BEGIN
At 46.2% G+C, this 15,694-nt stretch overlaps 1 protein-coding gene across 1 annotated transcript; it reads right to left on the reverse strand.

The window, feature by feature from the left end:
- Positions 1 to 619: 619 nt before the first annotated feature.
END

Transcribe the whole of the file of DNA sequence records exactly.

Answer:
At 46.2% G+C, this 15,694-nt stretch overlaps 1 protein-coding gene across 1 annotated transcript; it reads right to left on the reverse strand.

The window, feature by feature from the left end:
- Positions 1 to 619: 619 nt before the first annotated feature.